Before performing BDNF immunohistochemistry, we determined the specificity of rabbit anti-BDNF antibody (SC-546; Santa Cruz Biotechnology, Santa Cruz, CA), an antibody previously used for immunostaining. 11 The antibody was preabsorbed with BDNF-linked affinity beads (AffiGel-10; Bio-Rad Laboratories) overnight at 4°C. The immunoreactivity of preabsorbed and nonabsorbed antibody was assayed by both dot blot assay and immunohistochemistry. In the dot blot assay, human recombinant BDNF (50 ng) was blotted onto a nitrocellulose membrane (Protran; Schleicher & Schuell, Keene, NH). Membranes were incubated with either preabsorbed or nonabsorbed antibody at a 1:1000 dilution followed by exposure to peroxidase-conjugated anti-rabbit IgG antibody (Dako, Glostrup, Denmark, 1:10,000 dilution). Peroxidase activity was detected as above. To determine the immunohistochemical specificity of the anti-BDNF antibody, preabsorbed or nonabsorbed antibody (1:200 dilution) was applied to retinal specimens of 1M rats as primary antibody. 
For immunohistochemistry, rats were anesthetized with chloral hydrate and killed by decapitation near the end of the light phase. Eyes were enucleated, and the anterior segments, including the lens, were removed. Posterior eyecups were fixed for 1 hour with 4% paraformaldehyde in 0.1 M phosphate buffer (PB; pH 7.4), followed by several washes in PB. Samples were then immersed in 30% sucrose in PB overnight at 4°C for cryoprotection. Eyecups of P14 and 1M animals, or those of control and deprived eyes were embedded in the same molds with optimal cutting temperature (OCT) compound (Tissue Tek; Sakura, Tokyo, Japan) and frozen to achieve similar staining conditions for both samples. Radial sections (10 μm) were cut with a cryostat, mounted on glass slides (APS-coated Superfrost Micro glass slide; Matsunami Glass, Tokyo, Japan), and air dried. A portion of the specimens was stained with Mayer’s Hematoxylin solution (Wako, Osaka, Japan) and Eosin alcohol solution (Wako). Immunohistochemistry was performed as described. 28 Rabbit anti-BDNF antibody (SC-546, 1:200 dilution) and rabbit anti-phospho-CREB (Ser133; Cell Signaling Technology, Beverly, MA; 1:100) were used as primary antibodies. For double immunostaining, either mouse anti-microtubule associated protein-2 (MAP2) antibody (Chemicon, 1:500 dilution) or mouse anti-vimentin antibody (Boehringer Ingelheim, Ingelheim, Germany; 1:500 dilution) was combined. Fluorescence-conjugated goat anti-rabbit IgG secondary antibody (1:200 dilution, Alexa Fluor 488; Molecular Probes, Eugene, OR) was used either alone or in combination with fluorescence-conjugated goat anti-mouse IgG antibody (Alexa Fluor 546, 1:500 dilution; Molecular Probes). Cell nuclei were counterstained with 150 nM propidium iodide (Sigma, St. Louis, MO) in the absence of double immunostaining. Specimens were observed under photomicroscope (AxioPhoto2; Carl Zeiss Meditech, Jena, Germany), and photomicrographs were captured at a 1300- × 1030-pixel resolution using a digital camera (AxioCam; Carl Zeiss Meditech). Images were processed using image-processing software (AxioVision; Carl Zeiss Meditech). The strength of excitation light and length of exposure time were kept constant for precise comparisons. Immunohistochemistry was performed using three or four individual animals and was repeated at least twice to confirm the reproducibility.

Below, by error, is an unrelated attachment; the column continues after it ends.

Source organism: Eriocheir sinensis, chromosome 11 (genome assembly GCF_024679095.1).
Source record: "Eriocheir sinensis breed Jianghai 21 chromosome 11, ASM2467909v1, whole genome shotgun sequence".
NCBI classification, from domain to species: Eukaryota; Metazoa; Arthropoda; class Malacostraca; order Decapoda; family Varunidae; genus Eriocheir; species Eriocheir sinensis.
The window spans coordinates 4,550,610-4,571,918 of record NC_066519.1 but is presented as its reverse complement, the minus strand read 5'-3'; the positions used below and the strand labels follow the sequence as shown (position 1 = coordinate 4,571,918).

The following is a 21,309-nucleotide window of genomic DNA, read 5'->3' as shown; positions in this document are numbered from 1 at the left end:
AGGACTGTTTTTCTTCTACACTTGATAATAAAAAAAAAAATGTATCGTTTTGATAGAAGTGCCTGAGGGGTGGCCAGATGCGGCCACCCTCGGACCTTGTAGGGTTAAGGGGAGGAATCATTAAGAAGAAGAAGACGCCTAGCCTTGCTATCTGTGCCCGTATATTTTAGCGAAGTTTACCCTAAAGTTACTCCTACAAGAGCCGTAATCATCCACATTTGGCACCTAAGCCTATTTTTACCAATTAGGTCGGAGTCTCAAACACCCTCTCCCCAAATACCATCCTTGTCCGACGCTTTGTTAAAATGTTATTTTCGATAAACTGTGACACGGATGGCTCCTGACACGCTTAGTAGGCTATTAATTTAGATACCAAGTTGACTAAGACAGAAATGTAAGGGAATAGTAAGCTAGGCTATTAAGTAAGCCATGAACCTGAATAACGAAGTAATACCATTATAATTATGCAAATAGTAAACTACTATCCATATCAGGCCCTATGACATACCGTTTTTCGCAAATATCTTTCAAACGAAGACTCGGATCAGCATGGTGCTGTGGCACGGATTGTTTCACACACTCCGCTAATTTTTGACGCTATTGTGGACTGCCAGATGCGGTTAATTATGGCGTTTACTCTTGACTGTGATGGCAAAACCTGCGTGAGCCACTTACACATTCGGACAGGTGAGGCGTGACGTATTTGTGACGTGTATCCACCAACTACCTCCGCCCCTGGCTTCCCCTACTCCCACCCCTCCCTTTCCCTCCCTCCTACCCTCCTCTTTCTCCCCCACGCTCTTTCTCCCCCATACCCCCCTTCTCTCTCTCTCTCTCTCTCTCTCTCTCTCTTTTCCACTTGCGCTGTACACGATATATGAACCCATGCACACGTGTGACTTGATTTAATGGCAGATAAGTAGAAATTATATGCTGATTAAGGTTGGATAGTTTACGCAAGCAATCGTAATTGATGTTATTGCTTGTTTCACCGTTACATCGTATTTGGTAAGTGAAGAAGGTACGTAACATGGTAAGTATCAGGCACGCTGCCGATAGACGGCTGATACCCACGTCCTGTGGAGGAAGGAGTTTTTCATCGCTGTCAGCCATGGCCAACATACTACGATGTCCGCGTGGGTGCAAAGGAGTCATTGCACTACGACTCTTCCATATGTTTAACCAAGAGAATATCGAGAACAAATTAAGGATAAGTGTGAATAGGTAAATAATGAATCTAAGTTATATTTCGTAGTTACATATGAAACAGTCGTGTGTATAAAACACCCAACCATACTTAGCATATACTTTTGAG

Statistical Analysis
Statistical analyses were performed with one-way ANOVA followed by the Duncan multiple-comparison tests. All data are expressed as the mean ± SD. 
Results
Quantification of BDNF Protein Levels in the Rat Retina during Postnatal Development
BDNF protein levels in the rat retina were quantified by ELISA. BDNF protein levels in the retina, represented as quantity of neurotrophin per total soluble protein, were 4.9 ± 0.6 pg/mg total protein and 4.4 ± 0.6 pg/mg total protein on P2 and P7, respectively (Fig. 1A) , and remained constant until P14 (5.3 ± 1.5 pg/mg total protein). A large increase in retinal BDNF protein levels occurred in rat development between P14 and 1M (14.5 ± 2.5 pg/mg total protein; P < 0.001). These levels, however, did not change significantly between the ages of 1M, 3M (14.2 ± 1.9 pg/mg total protein), 8M (12.6 ± 1.4 pg/mg total protein), and 18M (14.9 ± 2.3 pg/mg total protein; P > 0.05 in all pair-wise comparisons). BDNF protein levels in the adult (3M) retina were similar to those in the cerebral cortex (16.6 ± 1.1 pg/mg total protein), but lower than in the hippocampus (94.3 ± 10.6 pg/mg total protein) and superior colliculus (31.4 ± 5.1 pg/mg total protein).